How worried are you getting beat over the top when facing a running quarterback?
"I think for deep defenders like myself or Marcus Williams you cannot allow a ten-yard run by the quarterback to all of a sudden get you to creep up or get impatient on the back end. Because then they do take shots down the field, and they time up well, it is run, run, run, run, run and then as soon as you start to creep up, big time shot down the field. So that's just going to come down to myself, to Marcus having the patience to just deal with a run here or there as long as we get him down it's not a problem. But not sacrificing the coverage end of it because we feel good about our ability to get off the field if a team has to dink and dunk and run all the way, you know, 80 yards, but the fastest way they can get (there) is obviously a big play. So we'll bet on our ability to execute over the long run of a drive and keep the ball in front of us."

Do you feel like the last two weeks have been uncharacteristic of you guys?
"No, I think to your point, when you look at the tape, and you say, ah, we actually played those games, how we needed to play them, one or two plays didn't go our way, and we didn't get the result that we want. We're not being out of character, we actually played those games exactly how we needed to play them and didn't make one or two plays. So it was just really about emphasizing that that's the difference between winning and losing for our team. It's just those one or two plays of executing, and if that's the difference, then we're this close to being where we want to be. And I think that's the message, trusting the process, trusting where we are, obviously, making all of the plays that we can make. But we're playing good teams and it's a competitive league, they're going to make plays, we're going to make plays. It's just about being in a game, winning the situations when it comes down to it. I think we feel probably more upset and some of the mistakes that we made, as opposed to some of the plays that they made. So we eliminate our own mental mistakes, then we're right where we want to be."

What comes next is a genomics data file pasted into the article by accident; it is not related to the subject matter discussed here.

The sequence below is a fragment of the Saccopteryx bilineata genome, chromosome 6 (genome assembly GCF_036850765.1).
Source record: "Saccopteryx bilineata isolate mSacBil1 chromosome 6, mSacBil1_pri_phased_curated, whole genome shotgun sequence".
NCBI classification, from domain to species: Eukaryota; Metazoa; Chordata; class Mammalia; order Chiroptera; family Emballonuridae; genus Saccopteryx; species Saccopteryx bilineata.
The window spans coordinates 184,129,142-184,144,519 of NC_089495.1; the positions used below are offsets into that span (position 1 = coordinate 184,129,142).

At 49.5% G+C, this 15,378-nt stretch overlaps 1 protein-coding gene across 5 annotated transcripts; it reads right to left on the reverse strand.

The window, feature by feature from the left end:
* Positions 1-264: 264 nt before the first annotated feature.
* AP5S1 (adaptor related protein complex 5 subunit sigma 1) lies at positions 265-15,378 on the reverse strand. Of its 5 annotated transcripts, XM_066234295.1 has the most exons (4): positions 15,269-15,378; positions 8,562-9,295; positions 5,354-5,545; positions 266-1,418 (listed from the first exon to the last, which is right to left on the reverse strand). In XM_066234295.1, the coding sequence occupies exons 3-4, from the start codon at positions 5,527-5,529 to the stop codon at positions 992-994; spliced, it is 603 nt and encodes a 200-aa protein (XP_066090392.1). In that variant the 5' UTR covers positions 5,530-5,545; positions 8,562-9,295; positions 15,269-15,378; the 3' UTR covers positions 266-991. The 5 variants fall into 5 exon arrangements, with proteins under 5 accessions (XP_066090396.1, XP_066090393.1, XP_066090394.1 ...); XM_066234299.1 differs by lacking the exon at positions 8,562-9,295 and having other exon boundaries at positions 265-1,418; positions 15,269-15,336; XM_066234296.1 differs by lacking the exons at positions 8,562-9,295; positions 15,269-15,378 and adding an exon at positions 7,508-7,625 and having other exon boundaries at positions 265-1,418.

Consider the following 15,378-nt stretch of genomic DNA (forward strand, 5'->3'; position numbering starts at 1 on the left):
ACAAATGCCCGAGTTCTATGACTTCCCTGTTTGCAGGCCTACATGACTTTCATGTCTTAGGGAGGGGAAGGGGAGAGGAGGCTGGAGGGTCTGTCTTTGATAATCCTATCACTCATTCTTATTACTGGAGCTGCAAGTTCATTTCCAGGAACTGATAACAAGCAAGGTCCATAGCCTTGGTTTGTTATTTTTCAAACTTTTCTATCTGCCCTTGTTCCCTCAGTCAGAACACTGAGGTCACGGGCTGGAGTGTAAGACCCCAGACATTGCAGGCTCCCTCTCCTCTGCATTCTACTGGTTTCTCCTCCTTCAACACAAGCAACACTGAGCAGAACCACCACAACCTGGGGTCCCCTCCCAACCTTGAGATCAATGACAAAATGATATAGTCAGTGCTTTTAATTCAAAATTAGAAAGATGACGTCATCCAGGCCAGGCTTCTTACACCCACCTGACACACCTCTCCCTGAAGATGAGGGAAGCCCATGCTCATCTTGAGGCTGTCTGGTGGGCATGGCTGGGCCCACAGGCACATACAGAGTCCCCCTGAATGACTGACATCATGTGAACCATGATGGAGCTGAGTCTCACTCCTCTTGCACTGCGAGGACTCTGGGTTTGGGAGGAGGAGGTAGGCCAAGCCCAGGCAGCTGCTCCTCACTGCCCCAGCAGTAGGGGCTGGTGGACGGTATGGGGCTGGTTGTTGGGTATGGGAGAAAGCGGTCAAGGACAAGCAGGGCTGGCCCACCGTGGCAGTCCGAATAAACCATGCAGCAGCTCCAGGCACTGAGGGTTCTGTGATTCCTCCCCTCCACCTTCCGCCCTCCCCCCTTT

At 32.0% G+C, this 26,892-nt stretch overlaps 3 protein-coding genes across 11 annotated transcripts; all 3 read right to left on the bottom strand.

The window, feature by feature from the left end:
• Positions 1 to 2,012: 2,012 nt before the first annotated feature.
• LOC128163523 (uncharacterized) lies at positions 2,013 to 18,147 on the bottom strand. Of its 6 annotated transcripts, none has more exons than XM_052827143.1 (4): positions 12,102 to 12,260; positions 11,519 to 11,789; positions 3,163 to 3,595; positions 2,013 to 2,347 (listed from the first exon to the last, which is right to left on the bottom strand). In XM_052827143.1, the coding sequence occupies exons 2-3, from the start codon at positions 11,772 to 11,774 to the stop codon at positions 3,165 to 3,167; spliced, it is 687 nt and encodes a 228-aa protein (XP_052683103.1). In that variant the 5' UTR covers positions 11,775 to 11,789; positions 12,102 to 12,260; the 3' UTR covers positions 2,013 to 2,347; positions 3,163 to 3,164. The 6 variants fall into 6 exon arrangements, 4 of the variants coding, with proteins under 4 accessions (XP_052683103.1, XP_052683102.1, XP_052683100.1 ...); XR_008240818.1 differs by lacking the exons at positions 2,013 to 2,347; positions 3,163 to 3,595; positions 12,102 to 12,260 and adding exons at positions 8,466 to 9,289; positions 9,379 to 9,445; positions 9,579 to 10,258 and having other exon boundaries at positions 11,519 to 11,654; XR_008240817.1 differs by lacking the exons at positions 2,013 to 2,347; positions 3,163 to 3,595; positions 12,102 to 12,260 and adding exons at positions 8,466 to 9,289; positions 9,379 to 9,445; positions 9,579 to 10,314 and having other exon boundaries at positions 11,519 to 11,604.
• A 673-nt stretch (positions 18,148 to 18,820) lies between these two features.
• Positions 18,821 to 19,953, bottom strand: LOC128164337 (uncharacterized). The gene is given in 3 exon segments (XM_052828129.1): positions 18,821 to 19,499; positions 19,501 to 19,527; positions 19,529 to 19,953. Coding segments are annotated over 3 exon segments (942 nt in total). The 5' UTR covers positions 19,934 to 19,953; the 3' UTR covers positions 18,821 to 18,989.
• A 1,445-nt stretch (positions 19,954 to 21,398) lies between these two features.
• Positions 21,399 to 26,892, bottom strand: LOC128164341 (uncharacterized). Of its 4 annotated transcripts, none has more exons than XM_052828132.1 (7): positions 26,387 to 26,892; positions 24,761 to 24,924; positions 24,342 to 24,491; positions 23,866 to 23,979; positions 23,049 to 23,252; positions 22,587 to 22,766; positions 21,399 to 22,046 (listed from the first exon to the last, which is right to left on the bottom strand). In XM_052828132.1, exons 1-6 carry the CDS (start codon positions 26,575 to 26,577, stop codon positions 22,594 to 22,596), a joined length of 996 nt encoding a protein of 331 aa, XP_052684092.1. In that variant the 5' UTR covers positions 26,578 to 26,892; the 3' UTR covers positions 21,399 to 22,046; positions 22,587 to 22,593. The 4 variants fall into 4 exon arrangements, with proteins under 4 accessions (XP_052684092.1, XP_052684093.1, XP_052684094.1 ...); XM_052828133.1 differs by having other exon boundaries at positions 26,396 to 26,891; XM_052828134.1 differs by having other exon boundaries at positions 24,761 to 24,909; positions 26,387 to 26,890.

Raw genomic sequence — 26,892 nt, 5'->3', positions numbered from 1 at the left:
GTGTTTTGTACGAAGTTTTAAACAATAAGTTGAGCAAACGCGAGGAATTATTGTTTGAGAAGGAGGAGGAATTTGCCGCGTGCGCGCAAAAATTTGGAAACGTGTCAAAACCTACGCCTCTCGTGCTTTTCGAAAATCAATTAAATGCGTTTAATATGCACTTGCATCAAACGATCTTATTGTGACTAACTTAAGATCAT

Would you say this is one of the tougher venues to play at?
"I think so, especially when the team's rolling, you let them hang around they get into it, the crowd's into it, It's a tough place to win and that's a team that loves the fight, they love being doubted and are (a) scrappy group. (They) can run the ball, control the game. Like I said, once the crowd gets into it, it's a hard place to shift momentum."

New Orleans Saints Wide Receiver/Return Specialist Deonte Harris
Media Availability
Thursday, November 18, 2021

Can you put a number on the hours you spent running routes this offseason?
"Jeez, I don't know, I started training at 7 am, finished on the field at like 9:30-10:00 AM, and I work out Monday through Friday. So probably about 15 hours a week if I did that math right. About 15 hours a week just learning how to run routes, get my feet better, understanding what I'm trying to do to on certain routes and stuff like that. So, about 15 hours a week."

Did you understand the route running process before you got to the NFL? How much did you have to fine-tune your route-running skills?
"I think as you change levels, I didn't play receiver in high school, so when I got to college I was just put at receiver. No disrespect to my college coach, but they weren't really teaching us how to run routes and what it meant to be a receiver, it was just 'this is your route, run this route'. When I got here, I had to start from scratch and just be a sponge to learn everything I could. It was a lot for me, not because of my athleticism, but just because I was never taught to play receiver."

Where did you get your ability to accelerate out of breaks? Most defenders say you're very deceptive.
"It's because I'm short, they try to say (I'm deceptive) because I'm short and they're tall. I don't know. Sean (Payton) talks about it all the time, 'you need to be able to run fast and stop fast'. That was just something I've always had an emphasis on, being able to get in and out of my breaks."

Have you always been able to get in-and-out of breaks quickly?
"Yeah, I think so."

Is the biggest area of growth for you understanding the details of the wide receiver position?
"Yeah, for sure. My athleticism is what got me in the door but understanding how to run the routes is the biggest thing I have to improve on."

Trevor Siemian commented that he's had to adjust how he throws deep balls to you because of your elite speed. Have you sensed that from other quarterbacks as well, not realizing how fast you actually are?